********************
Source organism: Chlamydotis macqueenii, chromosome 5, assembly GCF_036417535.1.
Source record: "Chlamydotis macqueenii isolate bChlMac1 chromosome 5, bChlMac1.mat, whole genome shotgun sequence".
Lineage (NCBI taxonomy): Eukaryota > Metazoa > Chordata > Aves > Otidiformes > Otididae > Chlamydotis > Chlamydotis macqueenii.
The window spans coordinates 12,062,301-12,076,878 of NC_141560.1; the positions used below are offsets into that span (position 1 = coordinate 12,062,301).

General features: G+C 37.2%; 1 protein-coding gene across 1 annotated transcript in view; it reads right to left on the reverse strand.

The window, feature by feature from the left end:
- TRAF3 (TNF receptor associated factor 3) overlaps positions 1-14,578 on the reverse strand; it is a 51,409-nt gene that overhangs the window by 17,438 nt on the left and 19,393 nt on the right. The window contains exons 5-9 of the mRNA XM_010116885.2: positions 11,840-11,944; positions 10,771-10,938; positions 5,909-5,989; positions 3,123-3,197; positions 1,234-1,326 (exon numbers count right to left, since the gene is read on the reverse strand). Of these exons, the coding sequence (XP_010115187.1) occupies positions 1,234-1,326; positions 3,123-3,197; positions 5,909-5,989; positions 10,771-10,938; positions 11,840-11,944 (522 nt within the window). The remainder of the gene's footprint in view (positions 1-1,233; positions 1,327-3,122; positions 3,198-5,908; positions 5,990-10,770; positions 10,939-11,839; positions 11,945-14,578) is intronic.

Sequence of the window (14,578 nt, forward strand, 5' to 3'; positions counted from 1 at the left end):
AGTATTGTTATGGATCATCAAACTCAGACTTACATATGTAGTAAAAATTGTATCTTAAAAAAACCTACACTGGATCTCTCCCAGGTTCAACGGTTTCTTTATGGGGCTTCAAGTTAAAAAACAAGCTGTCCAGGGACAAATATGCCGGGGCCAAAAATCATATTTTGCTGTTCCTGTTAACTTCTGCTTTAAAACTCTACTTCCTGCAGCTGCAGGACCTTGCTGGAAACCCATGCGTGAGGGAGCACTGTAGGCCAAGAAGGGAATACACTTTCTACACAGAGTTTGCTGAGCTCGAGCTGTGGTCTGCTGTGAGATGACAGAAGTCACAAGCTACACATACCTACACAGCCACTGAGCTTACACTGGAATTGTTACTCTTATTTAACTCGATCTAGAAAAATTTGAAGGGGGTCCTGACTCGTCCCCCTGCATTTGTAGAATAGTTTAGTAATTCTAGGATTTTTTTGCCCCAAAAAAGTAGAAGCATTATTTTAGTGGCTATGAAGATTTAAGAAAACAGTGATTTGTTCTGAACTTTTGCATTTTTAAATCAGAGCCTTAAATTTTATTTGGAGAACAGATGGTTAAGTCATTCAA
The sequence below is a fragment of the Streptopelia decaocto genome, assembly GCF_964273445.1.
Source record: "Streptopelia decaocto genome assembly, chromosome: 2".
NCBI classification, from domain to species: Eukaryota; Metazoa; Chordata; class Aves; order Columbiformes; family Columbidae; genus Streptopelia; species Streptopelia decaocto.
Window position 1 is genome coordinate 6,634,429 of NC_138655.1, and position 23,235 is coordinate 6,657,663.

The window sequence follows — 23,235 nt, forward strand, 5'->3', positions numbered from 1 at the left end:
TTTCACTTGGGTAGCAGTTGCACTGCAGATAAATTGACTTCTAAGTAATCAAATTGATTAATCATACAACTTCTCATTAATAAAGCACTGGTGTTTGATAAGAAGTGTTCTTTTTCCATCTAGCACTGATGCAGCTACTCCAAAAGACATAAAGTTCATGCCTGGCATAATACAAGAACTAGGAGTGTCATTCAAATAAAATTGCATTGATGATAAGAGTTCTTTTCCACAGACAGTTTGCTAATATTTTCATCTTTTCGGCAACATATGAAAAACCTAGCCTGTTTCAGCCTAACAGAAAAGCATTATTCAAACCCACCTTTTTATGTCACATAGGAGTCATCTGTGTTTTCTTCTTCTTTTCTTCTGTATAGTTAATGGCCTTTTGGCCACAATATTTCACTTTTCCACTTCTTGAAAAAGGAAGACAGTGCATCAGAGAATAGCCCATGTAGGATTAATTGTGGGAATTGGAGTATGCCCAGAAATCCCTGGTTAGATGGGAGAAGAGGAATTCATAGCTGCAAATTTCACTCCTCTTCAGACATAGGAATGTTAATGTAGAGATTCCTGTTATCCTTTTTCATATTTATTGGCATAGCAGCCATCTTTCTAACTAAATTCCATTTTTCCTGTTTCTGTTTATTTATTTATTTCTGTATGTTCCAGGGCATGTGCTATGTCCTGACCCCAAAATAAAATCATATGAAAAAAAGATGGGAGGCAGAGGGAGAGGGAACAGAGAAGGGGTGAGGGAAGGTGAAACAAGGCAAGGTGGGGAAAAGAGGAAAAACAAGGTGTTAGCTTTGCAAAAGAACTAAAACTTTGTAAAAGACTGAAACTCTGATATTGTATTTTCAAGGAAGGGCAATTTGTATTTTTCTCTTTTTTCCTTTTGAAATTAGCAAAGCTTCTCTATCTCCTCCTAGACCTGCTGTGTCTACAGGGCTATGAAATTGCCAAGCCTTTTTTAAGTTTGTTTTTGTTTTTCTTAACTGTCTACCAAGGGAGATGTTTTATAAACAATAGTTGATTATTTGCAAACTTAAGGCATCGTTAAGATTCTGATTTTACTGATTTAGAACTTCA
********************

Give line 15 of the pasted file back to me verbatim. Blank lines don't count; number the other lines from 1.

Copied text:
TTTCACTTGGGTAGCAGTTGCACTGCAGATAAATTGACTTCTAAGTAATCAAATTGATTAATCATACAACTTCTCATTAATAAAGCACTGGTGTTTGATAAGAAGTGTTCTTTTTCCATCTAGCACTGATGCAGCTACTCCAAAAGACATAAAGTTCATGCCTGGCATAATACAAGAACTAGGAGTGTCATTCAAATAAAATTGCATTGATGATAAGAGTTCTTTTCCACAGACAGTTTGCTAATATTTTCATCTTTTCGGCAACATATGAAAAACCTAGCCTGTTTCAGCCTAACAGAAAAGCATTATTCAAACCCACCTTTTTATGTCACATAGGAGTCATCTGTGTTTTCTTCTTCTTTTCTTCTGTATAGTTAATGGCCTTTTGGCCACAATATTTCACTTTTCCACTTCTTGAAAAAGGAAGACAGTGCATCAGAGAATAGCCCATGTAGGATTAATTGTGGGAATTGGAGTATGCCCAGAAATCCCTGGTTAGATGGGAGAAGAGGAATTCATAGCTGCAAATTTCACTCCTCTTCAGACATAGGAATGTTAATGTAGAGATTCCTGTTATCCTTTTTCATATTTATTGGCATAGCAGCCATCTTTCTAACTAAATTCCATTTTTCCTGTTTCTGTTTATTTATTTATTTCTGTATGTTCCAGGGCATGTGCTATGTCCTGACCCCAAAATAAAATCATATGAAAAAAAGATGGGAGGCAGAGGGAGAGGGAACAGAGAAGGGGTGAGGGAAGGTGAAACAAGGCAAGGTGGGGAAAAGAGGAAAAACAAGGTGTTAGCTTTGCAAAAGAACTAAAACTTTGTAAAAGACTGAAACTCTGATATTGTATTTTCAAGGAAGGGCAATTTGTATTTTTCTCTTTTTTCCTTTTGAAATTAGCAAAGCTTCTCTATCTCCTCCTAGACCTGCTGTGTCTACAGGGCTATGAAATTGCCAAGCCTTTTTTAAGTTTGTTTTTGTTTTTCTTAACTGTCTACCAAGGGAGATGTTTTATAAACAATAGTTGATTATTTGCAAACTTAAGGCATCGTTAAGATTCTGATTTTACTGATTTAGAACTTCA